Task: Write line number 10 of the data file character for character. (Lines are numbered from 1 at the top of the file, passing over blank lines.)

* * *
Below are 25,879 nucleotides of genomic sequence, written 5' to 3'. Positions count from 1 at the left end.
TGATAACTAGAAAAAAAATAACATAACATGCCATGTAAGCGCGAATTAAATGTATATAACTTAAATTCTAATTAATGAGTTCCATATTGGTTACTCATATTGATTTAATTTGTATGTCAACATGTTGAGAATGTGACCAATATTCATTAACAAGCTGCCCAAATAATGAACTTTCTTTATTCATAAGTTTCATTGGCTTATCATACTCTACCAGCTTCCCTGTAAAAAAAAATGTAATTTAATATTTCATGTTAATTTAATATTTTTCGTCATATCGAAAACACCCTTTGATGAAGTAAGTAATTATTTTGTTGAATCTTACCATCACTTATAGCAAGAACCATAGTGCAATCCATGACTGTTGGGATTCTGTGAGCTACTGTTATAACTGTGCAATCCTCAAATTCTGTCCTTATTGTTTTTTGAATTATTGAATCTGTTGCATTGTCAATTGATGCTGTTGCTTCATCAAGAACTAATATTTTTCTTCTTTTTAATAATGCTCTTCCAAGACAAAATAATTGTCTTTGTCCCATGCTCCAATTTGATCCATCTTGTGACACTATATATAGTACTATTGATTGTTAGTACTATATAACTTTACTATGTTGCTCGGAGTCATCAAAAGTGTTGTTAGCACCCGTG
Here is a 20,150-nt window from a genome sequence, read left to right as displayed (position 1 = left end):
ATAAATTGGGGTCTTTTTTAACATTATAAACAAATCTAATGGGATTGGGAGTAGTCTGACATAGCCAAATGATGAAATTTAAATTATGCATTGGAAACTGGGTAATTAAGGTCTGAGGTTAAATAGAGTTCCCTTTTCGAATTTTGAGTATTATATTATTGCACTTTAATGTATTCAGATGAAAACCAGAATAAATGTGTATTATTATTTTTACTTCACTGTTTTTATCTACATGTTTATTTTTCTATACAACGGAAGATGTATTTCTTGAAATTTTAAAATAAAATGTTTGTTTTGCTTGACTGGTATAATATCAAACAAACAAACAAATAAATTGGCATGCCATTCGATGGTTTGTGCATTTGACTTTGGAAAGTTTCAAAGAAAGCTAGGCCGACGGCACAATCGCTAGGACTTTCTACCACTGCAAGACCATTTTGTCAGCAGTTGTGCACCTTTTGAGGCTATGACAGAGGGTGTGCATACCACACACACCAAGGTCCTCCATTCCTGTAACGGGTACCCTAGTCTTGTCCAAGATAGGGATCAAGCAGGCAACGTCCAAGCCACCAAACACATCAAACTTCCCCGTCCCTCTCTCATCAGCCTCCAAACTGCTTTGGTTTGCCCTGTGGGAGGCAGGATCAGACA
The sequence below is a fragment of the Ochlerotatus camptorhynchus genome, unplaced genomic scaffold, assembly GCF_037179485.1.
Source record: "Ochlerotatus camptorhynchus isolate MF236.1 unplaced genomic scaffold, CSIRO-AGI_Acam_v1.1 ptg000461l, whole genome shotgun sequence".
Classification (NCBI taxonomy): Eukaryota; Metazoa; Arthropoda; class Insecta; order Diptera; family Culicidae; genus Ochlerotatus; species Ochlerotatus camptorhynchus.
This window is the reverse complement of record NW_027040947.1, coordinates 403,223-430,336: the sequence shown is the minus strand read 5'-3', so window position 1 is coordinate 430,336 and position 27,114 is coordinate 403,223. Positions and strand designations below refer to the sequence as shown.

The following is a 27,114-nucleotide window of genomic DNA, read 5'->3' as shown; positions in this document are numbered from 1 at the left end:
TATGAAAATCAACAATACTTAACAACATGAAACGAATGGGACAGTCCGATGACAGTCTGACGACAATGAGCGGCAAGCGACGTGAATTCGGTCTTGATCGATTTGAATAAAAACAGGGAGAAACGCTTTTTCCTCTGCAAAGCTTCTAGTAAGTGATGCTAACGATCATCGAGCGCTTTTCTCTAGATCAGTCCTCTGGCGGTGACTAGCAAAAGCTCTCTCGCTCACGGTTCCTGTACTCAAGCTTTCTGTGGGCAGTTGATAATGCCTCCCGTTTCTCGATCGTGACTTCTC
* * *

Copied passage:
TATGAAAATCAACAATACTTAACAACATGAAACGAATGGGACAGTCCGATGACAGTCTGACGACAATGAGCGGCAAGCGACGTGAATTCGGTCTTGATCGATTTGAATAAAAACAGGGAGAAACGCTTTTTCCTCTGCAAAGCTTCTAGTAAGTGATGCTAACGATCATCGAGCGCTTTTCTCTAGATCAGTCCTCTGGCGGTGACTAGCAAAAGCTCTCTCGCTCACGGTTCCTGTACTCAAGCTTTCTGTGGGCAGTTGATAATGCCTCCCGTTTCTCGATCGTGACTTCTC